Thursday
Dec192013

WebCenter Portal an Agile Approach (Continuous Integration) 

To recap from my prior post, we have our teams working within their own JDeveloper Applications testing their code locally through the ide built in tools. Alone this can produce “works on my machine” syndrome, so how do we eliminate this syndrome? Through Continuous Integration where we fail fast. I am not going to explain the merits or each nuance to implement CI in this post, I will be showing the project setup and how to get the applications building and running for our Acme Portal Project using Hudson and working with their dependent applications.
A quick explanation of Continuous Integration (CI) it is a software development practice where members of a team integrate their work frequently leading to multiple integrations per day, in a automated build, including running tests to detect integration errors as quickly as possible, verifying each team member’s contribution and integration quickly in a fail fast manner for the entire portal application.
I want to also comment that Hudson Server can be used as a Deployment engine too, not covered in this post but planned for future posts.
Below is the end result of our applications building is a screenshot of our now healthy Portal Project with all the applications (Hudson Projects) building and integrating amongst themselves.

 

 

I want to also comment that Hudson Server can be used as a Deployment engine too, not covered in this post but planned for future posts.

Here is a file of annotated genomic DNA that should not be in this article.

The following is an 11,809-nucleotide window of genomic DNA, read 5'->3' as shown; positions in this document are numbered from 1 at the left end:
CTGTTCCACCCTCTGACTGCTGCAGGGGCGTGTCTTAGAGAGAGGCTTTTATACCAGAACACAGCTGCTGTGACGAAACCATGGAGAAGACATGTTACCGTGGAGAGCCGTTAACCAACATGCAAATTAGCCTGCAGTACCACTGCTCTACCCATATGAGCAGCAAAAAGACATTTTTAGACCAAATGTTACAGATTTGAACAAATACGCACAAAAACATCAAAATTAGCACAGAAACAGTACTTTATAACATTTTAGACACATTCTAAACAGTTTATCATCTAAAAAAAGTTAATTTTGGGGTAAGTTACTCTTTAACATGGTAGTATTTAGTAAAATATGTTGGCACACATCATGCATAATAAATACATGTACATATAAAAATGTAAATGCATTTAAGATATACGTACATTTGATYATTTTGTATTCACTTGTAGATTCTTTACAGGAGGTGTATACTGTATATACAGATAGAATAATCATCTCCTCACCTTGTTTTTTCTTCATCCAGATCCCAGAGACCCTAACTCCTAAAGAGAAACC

Below is the end result of our applications building is a screenshot of our now healthy Portal Project with all the applications (Hudson Projects) building and integrating amongst themselves.

The above picture is the project dependency tree; I will go into detail on how I have them setup to build and their dependencies. The order in which I describe them is the order that each application is built when starting from scratch and is the path of the dependency tree.  *** Be carful naming ambiguity ***, 1 JDeveloper application maps to 1 Hudson Project and a JDeveloper application can have multiple JDeveloper projects encapsulated, which will just cause more ant tasks in multiple Ant files getting called within the 1 Hudson Project.

1. libs – this project is our repository of third party libraries used in the applications, since JDeverloper and ojdeploy is using Ant I will not involve maven for dependency management. New ADF Oracle has started supplying maven dependencies but this is not the case for WebCenter yet. An example of a third party jar in our project is the commons-lang3-3.1.jar. This configuration says to watch for added jars and if updated, download and then trigger the first lowest application on dependency tree to start to build.

Configuration settings:

  • Job Name: libs
  • Repository: svn/portal/trunk/libs   [I am set up to build trunk]
  • Pool SCM: * * * * *  [check every minute]
  • Build other jobs: CommonsProject [Commons is the lowest application that needs this application] 
  • Block build when downstream job is building:true
  • Block build when upstream job is building:true
  • Clean workspace before build:true [no dirty leftover files]